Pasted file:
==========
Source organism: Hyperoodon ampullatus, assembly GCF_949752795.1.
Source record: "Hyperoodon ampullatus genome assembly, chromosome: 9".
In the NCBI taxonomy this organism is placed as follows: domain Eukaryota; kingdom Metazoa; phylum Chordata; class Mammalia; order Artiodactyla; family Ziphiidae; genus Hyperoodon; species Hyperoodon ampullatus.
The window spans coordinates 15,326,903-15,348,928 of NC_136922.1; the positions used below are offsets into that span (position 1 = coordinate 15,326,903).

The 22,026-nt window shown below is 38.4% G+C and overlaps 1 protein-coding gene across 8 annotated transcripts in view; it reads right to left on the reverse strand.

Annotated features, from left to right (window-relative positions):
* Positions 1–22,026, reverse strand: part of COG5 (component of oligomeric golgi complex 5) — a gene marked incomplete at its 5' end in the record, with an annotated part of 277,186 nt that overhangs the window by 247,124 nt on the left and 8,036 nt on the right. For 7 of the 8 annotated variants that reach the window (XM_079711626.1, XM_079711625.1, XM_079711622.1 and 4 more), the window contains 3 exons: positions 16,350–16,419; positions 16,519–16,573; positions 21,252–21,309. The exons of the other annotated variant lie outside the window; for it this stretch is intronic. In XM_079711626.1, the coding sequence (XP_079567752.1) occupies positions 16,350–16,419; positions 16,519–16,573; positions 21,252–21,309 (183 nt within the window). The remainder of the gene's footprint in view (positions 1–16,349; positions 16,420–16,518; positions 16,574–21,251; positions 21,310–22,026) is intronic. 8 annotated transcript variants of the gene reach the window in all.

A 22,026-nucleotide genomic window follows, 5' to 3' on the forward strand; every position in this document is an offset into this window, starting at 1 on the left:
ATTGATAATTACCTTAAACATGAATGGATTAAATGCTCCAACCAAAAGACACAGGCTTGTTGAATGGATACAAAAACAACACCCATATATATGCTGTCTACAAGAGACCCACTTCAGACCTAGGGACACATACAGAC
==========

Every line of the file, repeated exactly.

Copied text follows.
Source organism: Hyperoodon ampullatus, assembly GCF_949752795.1.
Source record: "Hyperoodon ampullatus genome assembly, chromosome: 9".
In the NCBI taxonomy this organism is placed as follows: domain Eukaryota; kingdom Metazoa; phylum Chordata; class Mammalia; order Artiodactyla; family Ziphiidae; genus Hyperoodon; species Hyperoodon ampullatus.
The window spans coordinates 15,326,903-15,348,928 of NC_136922.1; the positions used below are offsets into that span (position 1 = coordinate 15,326,903).

The 22,026-nt window shown below is 38.4% G+C and overlaps 1 protein-coding gene across 8 annotated transcripts in view; it reads right to left on the reverse strand.

Annotated features, from left to right (window-relative positions):
* Positions 1–22,026, reverse strand: part of COG5 (component of oligomeric golgi complex 5) — a gene marked incomplete at its 5' end in the record, with an annotated part of 277,186 nt that overhangs the window by 247,124 nt on the left and 8,036 nt on the right. For 7 of the 8 annotated variants that reach the window (XM_079711626.1, XM_079711625.1, XM_079711622.1 and 4 more), the window contains 3 exons: positions 16,350–16,419; positions 16,519–16,573; positions 21,252–21,309. The exons of the other annotated variant lie outside the window; for it this stretch is intronic. In XM_079711626.1, the coding sequence (XP_079567752.1) occupies positions 16,350–16,419; positions 16,519–16,573; positions 21,252–21,309 (183 nt within the window). The remainder of the gene's footprint in view (positions 1–16,349; positions 16,420–16,518; positions 16,574–21,251; positions 21,310–22,026) is intronic. 8 annotated transcript variants of the gene reach the window in all.

A 22,026-nucleotide genomic window follows, 5' to 3' on the forward strand; every position in this document is an offset into this window, starting at 1 on the left:
ATTGATAATTACCTTAAACATGAATGGATTAAATGCTCCAACCAAAAGACACAGGCTTGTTGAATGGATACAAAAACAACACCCATATATATGCTGTCTACAAGAGACCCACTTCAGACCTAGGGACACATACAGAC